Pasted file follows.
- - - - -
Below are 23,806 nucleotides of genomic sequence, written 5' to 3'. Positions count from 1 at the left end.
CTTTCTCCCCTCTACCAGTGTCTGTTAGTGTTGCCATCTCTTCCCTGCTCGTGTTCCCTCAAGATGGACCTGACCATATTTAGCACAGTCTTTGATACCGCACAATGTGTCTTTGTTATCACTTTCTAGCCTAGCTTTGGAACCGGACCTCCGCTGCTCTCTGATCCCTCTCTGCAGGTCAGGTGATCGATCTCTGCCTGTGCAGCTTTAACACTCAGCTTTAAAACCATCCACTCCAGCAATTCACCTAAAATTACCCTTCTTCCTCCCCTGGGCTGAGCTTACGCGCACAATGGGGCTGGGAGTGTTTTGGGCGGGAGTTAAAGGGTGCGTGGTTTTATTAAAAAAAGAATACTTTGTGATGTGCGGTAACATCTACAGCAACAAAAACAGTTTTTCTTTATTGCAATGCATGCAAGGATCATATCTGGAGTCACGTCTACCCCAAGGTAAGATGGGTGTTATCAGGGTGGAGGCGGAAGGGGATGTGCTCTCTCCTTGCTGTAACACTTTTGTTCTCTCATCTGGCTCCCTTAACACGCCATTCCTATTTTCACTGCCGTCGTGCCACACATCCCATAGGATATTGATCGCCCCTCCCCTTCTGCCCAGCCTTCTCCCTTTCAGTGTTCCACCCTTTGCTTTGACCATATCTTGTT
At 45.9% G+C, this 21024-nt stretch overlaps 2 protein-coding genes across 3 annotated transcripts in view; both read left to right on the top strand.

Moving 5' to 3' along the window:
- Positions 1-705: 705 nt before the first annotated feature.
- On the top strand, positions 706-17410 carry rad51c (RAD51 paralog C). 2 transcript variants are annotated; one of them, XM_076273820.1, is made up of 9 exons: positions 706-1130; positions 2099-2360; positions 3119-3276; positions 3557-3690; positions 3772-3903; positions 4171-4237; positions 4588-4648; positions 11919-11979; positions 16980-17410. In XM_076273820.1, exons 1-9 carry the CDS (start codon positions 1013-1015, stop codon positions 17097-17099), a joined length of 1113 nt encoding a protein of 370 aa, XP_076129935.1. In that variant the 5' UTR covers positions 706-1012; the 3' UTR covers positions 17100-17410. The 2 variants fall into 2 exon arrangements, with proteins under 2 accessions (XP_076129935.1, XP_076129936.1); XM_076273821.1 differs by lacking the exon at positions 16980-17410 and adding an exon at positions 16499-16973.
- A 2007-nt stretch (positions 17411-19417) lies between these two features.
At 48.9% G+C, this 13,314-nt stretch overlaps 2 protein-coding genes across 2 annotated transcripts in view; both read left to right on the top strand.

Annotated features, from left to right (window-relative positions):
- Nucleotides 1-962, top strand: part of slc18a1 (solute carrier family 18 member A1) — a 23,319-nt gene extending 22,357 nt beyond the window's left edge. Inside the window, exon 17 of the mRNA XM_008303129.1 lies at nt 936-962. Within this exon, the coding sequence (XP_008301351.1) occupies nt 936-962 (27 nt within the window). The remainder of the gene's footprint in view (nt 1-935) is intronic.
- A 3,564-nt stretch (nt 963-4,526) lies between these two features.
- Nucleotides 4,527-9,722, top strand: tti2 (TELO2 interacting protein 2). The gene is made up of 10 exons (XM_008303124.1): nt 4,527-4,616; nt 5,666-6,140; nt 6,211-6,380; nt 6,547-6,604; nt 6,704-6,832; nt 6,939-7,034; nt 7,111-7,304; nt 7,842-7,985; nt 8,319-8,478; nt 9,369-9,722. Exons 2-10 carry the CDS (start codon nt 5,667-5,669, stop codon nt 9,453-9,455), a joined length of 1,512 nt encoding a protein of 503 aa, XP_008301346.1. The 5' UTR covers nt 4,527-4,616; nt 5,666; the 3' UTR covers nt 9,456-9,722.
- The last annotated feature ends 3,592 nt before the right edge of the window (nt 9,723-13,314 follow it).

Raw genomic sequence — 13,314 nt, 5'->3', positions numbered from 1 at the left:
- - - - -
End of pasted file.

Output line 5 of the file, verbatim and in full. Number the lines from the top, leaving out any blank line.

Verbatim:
- Positions 1-705: 705 nt before the first annotated feature.